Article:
As well, Dr Radmila Matijevic (Faculty of Medicine, University of Novi Sad, Serbia) is hosting a live Meet-the-Expert Session on the efficacy and cost/benefit of FLS, services which ensure that all patients aged 50 years or over, who present to urgent care services with a fragility fracture, undergo fracture risk assessment and receive treatment in accordance with prevailing national clinical guidelines for osteoporosis. [6]

 “Approximately 80% of individuals who have sustained a fracture related to osteoporosis do not receive the follow-up post-fracture care they need to decrease the risk of subsequent fractures,” added Professor Cooper. “As reflected in the WCO-IOF-ESCEO 2020 scientific program, evidence shows that post-fracture care coordination programs can dramatically improve osteoporosis treatment rates for fragility fracture patients and reduce secondary fractures and associated costs. It is essential that bone health experts continue to shine a spotlight on this critical topic, working in collaboration to advance policy change and encourage widespread implementation worldwide."

Download Congress abstracts


[1] Abstract OCs8: An interactive benefits and budget impact calculator to estimate potential effects of fracture liaison services. R. Pinedo-Villanueva, A. Sami, S. Kolovos, E. Burn, M. Fujita, P. Halbout, C. Cooper, M. K. Javaid
[2] Abstract OC36: Treatment initiation rate post hip fracture as a key indicator in an orthopaedic fracture liaison service. J. Delisle, B. Benoit, G. Y. Laflamme, S. Leduc, H. Ngyuen, P. Ranger, J. Fernandes
[3] Abstracts NSS21-NSS23: Non-sponsored symposium ‘Winning the political case for change – launch of a policy toolkit for osteoporosis and fragility fractures’
[4] Abstracts NSS17-NSS20: Non-Sponsored Symposium ‘Nationwide identification of vertebral fragility fractures: Collaborating with Radiology’
[5] Abstracts NSS38-41: Non-sponsored Symposium ‘CTF Getting to Gold Framework’
[6] Abstract MTE12: Efficacy and cost/benefit of FLS. R. Matijevic, Faculty of Medicine, University of Novi Sad, Novi Sad, Serbia

About the World Congress on Osteoporosis, Osteoarthritis & Musculoskeletal Diseases (WCO-IOF-ESCEO)
Held jointly by IOF and ESCEO, the WCO-IOF-ESCEO annual congress is the world’s largest forum for the presentation of clinical research and new advances in the prevention and management of musculoskeletal disorders, including sarcopenia and frailty. WCO-IOF-ESCEO 2020 is held as a virtual Congress ( The 2021 WCO-IOF-ESCO is planned in London, UK from April 8-11, 2021. For complete information visit  #OsteoCongress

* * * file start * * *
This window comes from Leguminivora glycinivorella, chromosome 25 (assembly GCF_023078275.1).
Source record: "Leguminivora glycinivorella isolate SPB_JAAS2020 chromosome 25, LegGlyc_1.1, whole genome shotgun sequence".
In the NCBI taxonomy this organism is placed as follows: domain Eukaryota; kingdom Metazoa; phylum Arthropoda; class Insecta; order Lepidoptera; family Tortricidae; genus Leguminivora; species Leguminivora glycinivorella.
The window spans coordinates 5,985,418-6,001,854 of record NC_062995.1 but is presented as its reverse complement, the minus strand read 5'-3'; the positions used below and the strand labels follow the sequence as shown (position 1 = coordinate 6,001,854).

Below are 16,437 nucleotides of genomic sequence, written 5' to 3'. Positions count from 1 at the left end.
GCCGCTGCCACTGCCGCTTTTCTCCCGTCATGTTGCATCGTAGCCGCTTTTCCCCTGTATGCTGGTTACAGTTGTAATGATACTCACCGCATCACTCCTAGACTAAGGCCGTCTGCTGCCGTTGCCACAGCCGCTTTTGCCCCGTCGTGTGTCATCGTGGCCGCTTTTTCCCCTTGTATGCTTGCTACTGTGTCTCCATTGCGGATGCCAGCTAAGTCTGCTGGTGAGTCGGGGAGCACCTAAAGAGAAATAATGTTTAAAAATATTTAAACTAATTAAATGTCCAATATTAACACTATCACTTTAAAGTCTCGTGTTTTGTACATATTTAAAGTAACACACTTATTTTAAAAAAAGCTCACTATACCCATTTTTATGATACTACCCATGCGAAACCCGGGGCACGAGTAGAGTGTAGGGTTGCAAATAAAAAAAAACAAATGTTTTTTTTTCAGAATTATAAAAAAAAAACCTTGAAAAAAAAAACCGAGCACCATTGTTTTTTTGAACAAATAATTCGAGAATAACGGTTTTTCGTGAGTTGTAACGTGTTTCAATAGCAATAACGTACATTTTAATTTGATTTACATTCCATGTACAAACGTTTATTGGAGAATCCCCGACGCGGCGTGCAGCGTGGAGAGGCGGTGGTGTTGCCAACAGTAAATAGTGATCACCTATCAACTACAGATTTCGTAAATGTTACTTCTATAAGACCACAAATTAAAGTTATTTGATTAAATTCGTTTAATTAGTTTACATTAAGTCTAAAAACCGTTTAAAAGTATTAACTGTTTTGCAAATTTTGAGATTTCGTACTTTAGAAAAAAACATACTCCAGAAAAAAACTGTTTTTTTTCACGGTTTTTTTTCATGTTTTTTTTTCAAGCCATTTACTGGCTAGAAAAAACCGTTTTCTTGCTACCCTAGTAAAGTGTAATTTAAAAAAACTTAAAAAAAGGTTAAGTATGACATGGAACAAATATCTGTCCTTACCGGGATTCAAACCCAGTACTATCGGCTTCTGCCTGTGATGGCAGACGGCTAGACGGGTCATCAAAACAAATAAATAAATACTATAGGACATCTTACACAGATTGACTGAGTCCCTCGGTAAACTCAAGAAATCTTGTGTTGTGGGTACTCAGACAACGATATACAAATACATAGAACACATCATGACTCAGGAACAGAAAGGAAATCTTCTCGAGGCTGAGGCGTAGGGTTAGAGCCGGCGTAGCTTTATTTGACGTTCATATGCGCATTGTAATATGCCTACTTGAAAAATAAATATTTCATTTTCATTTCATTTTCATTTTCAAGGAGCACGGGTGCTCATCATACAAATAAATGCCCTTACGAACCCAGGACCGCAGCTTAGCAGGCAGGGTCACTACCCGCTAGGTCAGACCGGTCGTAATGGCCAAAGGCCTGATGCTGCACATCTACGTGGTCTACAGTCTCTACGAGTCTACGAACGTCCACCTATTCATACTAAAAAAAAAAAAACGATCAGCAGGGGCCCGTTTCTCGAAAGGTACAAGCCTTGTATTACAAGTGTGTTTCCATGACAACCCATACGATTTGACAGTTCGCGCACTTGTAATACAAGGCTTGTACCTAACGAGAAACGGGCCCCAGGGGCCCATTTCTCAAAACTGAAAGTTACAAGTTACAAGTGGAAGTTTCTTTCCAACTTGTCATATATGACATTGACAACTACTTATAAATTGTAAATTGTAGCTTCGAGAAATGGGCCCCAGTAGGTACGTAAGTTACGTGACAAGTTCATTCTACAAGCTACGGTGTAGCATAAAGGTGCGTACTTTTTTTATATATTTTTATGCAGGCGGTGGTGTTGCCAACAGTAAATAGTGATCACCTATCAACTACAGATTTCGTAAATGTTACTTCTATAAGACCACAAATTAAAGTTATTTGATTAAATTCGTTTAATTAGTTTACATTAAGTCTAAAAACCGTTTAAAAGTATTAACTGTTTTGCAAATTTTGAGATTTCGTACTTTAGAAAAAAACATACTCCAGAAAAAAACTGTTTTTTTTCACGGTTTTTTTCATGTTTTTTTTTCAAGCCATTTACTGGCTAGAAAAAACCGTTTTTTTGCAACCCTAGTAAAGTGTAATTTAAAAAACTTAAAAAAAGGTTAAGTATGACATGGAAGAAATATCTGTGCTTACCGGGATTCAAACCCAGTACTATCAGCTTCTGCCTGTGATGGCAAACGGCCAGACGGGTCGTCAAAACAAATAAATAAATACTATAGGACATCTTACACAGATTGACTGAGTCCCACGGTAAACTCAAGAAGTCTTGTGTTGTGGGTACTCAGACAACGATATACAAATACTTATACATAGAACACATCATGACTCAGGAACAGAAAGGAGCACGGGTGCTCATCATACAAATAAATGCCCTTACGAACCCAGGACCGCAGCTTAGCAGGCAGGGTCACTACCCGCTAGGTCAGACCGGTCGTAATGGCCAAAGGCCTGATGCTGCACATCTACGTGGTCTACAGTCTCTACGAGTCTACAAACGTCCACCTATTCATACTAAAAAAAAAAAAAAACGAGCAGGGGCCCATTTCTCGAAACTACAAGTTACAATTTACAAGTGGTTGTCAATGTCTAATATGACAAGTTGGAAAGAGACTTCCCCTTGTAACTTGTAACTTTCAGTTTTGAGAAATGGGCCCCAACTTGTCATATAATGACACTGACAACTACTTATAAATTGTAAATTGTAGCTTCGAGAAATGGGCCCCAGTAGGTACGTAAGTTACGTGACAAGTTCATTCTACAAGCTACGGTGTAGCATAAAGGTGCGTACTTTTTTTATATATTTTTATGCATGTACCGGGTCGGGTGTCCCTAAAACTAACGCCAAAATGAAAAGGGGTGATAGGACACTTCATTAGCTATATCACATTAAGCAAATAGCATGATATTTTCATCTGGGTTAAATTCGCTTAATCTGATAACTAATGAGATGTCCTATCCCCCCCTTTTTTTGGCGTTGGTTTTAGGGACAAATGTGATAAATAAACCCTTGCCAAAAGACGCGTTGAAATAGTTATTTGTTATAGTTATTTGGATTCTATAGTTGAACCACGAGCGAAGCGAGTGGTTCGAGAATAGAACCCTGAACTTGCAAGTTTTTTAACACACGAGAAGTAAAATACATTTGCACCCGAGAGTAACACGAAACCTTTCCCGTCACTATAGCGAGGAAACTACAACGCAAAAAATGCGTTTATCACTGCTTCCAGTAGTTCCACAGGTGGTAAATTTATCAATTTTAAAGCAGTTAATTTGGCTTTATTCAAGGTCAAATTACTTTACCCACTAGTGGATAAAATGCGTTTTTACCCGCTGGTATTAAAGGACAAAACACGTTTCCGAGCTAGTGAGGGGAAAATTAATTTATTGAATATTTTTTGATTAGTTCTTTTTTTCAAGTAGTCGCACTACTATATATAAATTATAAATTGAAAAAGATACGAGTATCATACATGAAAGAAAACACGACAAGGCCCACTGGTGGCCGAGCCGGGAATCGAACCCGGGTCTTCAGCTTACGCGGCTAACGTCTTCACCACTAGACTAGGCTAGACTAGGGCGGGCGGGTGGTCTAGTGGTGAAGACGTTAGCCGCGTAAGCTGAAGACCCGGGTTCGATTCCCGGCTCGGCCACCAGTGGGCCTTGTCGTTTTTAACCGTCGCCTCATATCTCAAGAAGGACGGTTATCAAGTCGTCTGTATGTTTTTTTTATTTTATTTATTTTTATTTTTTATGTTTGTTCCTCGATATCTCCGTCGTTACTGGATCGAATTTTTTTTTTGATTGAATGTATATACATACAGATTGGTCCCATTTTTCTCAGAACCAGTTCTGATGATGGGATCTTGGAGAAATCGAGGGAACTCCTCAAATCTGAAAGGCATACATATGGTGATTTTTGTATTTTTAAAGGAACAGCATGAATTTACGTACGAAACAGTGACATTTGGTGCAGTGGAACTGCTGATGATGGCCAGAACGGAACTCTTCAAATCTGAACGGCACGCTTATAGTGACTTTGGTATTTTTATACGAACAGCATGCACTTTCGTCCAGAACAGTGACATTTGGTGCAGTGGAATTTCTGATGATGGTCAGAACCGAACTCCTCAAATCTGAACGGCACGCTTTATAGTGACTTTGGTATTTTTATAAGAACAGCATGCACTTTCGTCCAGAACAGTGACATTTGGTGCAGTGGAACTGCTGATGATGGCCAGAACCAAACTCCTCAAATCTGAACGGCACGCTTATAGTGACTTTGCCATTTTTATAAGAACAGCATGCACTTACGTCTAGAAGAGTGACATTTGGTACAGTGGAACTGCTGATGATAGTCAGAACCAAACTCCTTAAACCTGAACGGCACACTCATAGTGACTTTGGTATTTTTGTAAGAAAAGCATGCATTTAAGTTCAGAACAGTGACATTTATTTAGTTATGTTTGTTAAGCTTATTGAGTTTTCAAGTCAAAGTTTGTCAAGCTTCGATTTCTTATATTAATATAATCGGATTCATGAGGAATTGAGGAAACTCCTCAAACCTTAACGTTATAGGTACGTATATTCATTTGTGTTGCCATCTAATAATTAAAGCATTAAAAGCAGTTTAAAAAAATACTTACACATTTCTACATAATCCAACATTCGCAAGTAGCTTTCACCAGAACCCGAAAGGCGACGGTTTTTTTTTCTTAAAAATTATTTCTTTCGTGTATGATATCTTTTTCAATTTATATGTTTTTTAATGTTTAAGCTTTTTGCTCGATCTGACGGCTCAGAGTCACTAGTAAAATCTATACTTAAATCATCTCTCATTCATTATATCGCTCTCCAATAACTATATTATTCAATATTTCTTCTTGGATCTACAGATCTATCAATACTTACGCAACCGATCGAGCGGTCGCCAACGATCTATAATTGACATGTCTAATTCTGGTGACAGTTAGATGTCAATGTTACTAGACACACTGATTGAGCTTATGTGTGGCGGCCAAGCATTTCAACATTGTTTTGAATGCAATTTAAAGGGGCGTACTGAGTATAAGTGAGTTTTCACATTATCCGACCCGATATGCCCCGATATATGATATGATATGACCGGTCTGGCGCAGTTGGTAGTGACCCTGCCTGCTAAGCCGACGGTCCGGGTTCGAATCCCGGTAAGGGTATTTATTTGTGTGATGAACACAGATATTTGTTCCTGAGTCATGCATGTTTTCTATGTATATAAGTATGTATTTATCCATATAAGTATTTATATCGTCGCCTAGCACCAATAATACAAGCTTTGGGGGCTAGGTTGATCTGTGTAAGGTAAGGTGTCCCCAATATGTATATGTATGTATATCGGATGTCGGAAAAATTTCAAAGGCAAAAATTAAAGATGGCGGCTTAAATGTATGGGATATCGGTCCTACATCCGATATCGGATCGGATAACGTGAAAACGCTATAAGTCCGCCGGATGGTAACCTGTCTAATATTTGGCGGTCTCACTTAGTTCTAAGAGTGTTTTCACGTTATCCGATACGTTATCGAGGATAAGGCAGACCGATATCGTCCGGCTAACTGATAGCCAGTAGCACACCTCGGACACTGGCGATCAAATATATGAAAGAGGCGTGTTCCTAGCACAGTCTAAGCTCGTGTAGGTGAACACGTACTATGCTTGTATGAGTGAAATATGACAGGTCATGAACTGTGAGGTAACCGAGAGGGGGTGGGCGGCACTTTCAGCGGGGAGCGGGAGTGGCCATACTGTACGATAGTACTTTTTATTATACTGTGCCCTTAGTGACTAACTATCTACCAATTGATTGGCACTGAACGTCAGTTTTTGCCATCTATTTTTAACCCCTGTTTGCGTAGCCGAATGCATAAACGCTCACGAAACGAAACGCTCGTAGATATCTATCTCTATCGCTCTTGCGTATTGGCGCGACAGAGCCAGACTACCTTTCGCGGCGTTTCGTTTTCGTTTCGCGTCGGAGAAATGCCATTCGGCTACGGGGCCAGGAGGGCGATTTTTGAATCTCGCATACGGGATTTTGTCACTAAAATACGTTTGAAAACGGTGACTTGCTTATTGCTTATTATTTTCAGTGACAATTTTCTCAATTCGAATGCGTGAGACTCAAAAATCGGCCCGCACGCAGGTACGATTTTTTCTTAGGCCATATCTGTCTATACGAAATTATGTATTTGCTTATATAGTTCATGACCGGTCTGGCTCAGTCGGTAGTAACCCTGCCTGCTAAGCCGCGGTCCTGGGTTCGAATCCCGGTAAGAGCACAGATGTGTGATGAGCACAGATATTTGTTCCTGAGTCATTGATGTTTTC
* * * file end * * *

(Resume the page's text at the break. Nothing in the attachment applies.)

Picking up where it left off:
About IOF
The International Osteoporosis Foundation (IOF) is the world's largest nongovernmental organization dedicated to the prevention, diagnosis and treatment of osteoporosis and related musculoskeletal diseases. IOF members, including committees of scientific researchers as well as 260 patient, medical and research societies, work together to make fracture prevention and healthy mobility a worldwide heath care priority.  @iofbonehealth

The European Society for Clinical and Economic Aspects of Osteoporosis, Osteoarthritis and Musculoskeletal Diseases (ESCEO) is a non-profit organization, dedicated to a close interaction between clinical scientists dealing with rheumatic disorders, pharmaceutical industry developing new compounds in this field, regulators responsible for the registration of such drugs and health policy makers, to integrate the management of osteoporosis and osteoarthritis within the comprehensive perspective of health resources utilization. The objective of ESCEO is to provide practitioners with the latest clinical and economic information, allowing them to organize their daily practice, in an evidence-based medicine perspective, with a cost-conscious perception.